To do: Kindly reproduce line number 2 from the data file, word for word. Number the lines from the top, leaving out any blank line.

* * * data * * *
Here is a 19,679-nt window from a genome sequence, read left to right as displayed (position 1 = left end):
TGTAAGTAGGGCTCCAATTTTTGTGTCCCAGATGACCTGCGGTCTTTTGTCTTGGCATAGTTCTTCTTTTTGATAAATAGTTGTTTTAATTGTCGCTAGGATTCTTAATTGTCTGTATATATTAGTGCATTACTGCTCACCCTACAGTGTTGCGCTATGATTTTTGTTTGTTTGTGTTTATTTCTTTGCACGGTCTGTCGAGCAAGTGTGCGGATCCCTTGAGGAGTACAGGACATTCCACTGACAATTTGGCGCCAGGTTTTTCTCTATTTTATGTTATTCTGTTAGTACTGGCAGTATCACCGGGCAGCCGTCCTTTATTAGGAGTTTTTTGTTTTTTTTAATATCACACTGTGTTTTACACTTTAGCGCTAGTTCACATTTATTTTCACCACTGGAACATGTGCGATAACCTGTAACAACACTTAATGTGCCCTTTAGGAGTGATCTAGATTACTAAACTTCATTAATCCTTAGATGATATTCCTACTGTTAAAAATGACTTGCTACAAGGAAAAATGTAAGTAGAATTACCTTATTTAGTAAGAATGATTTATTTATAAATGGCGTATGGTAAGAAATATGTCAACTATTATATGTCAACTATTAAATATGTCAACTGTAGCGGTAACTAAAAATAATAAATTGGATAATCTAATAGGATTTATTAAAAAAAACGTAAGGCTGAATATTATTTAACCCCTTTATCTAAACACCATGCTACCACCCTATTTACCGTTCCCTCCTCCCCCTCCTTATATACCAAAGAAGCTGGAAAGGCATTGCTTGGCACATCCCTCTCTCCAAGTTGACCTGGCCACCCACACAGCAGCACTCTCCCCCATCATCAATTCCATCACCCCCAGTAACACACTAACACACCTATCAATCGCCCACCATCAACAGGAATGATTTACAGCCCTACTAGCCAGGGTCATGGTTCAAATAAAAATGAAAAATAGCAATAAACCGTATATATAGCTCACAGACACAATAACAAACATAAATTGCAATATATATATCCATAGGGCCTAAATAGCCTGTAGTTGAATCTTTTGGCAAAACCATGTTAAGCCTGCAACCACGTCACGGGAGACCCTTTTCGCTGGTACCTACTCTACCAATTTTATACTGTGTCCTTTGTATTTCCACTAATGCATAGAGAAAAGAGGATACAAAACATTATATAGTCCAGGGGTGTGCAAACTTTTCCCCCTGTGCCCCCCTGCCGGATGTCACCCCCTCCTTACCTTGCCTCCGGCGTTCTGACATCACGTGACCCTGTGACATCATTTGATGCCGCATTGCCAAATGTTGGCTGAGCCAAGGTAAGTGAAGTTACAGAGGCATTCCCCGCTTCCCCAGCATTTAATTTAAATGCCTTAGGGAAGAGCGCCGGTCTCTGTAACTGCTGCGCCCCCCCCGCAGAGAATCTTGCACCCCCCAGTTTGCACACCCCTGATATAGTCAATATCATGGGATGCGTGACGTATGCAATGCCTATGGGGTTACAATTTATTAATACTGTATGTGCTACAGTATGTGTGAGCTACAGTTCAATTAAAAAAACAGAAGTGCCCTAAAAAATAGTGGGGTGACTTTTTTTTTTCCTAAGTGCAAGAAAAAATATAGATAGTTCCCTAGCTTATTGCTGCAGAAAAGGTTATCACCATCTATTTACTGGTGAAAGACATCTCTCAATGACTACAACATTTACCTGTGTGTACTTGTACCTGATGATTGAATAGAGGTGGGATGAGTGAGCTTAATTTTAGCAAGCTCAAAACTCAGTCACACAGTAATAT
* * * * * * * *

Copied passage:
TGTAAGTAGGGCTCCAATTTTTGTGTCCCAGATGACCTGCGGTCTTTTGTCTTGGCATAGTTCTTCTTTTTGATAAATAGTTGTTTTAATTGTCGCTAGGATTCTTAATTGTCTGTATATATTAGTGCATTACTGCTCACCCTACAGTGTTGCGCTATGATTTTTGTTTGTTTGTGTTTATTTCTTTGCACGGTCTGTCGAGCAAGTGTGCGGATCCCTTGAGGAGTACAGGACATTCCACTGACAATTTGGCGCCAGGTTTTTCTCTATTTTATGTTATTCTGTTAGTACTGGCAGTATCACCGGGCAGCCGTCCTTTATTAGGAGTTTTTTGTTTTTTTTAATATCACACTGTGTTTTACACTTTAGCGCTAGTTCACATTTATTTTCACCACTGGAACATGTGCGATAACCTGTAACAACACTTAATGTGCCCTTTAGGAGTGATCTAGATTACTAAACTTCATTAATCCTTAGATGATATTCCTACTGTTAAAAATGACTTGCTACAAGGAAAAATGTAAGTAGAATTACCTTATTTAGTAAGAATGATTTATTTATAAATGGCGTATGGTAAGAAATATGTCAACTATTATATGTCAACTATTAAATATGTCAACTGTAGCGGTAACTAAAAATAATAAATTGGATAATCTAATAGGATTTATTAAAAAAAACGTAAGGCTGAATATTATTTAACCCCTTTATCTAAACACCATGCTACCACCCTATTTACCGTTCCCTCCTCCCCCTCCTTATATACCAAAGAAGCTGGAAAGGCATTGCTTGGCACATCCCTCTCTCCAAGTTGACCTGGCCACCCACACAGCAGCACTCTCCCCCATCATCAATTCCATCACCCCCAGTAACACACTAACACACCTATCAATCGCCCACCATCAACAGGAATGATTTACAGCCCTACTAGCCAGGGTCATGGTTCAAATAAAAATGAAAAATAGCAATAAACCGTATATATAGCTCACAGACACAATAACAAACATAAATTGCAATATATATATCCATAGGGCCTAAATAGCCTGTAGTTGAATCTTTTGGCAAAACCATGTTAAGCCTGCAACCACGTCACGGGAGACCCTTTTCGCTGGTACCTACTCTACCAATTTTATACTGTGTCCTTTGTATTTCCACTAATGCATAGAGAAAAGAGGATACAAAACATTATATAGTCCAGGGGTGTGCAAACTTTTCCCCCTGTGCCCCCCTGCCGGATGTCACCCCCTCCTTACCTTGCCTCCGGCGTTCTGACATCACGTGACCCTGTGACATCATTTGATGCCGCATTGCCAAATGTTGGCTGAGCCAAGGTAAGTGAAGTTACAGAGGCATTCCCCGCTTCCCCAGCATTTAATTTAAATGCCTTAGGGAAGAGCGCCGGTCTCTGTAACTGCTGCGCCCCCCCCGCAGAGAATCTTGCACCCCCCAGTTTGCACACCCCTGATATAGTCAATATCATGGGATGCGTGACGTATGCAATGCCTATGGGGTTACAATTTATTAATACTGTATGTGCTACAGTATGTGTGAGCTACAGTTCAATTAAAAAAACAGAAGTGCCCTAAAAAATAGTGGGGTGACTTTTTTTTTTCCTAAGTGCAAGAAAAAATATAGATAGTTCCCTAGCTTATTGCTGCAGAAAAGGTTATCACCATCTATTTACTGGTGAAAGACATCTCTCAATGACTACAACATTTACCTGTGTGTACTTGTACCTGATGATTGAATAGAGGTGGGATGAGTGAGCTTAATTTTAGCAAGCTCAAAACTCAGTCACACAGTAATAT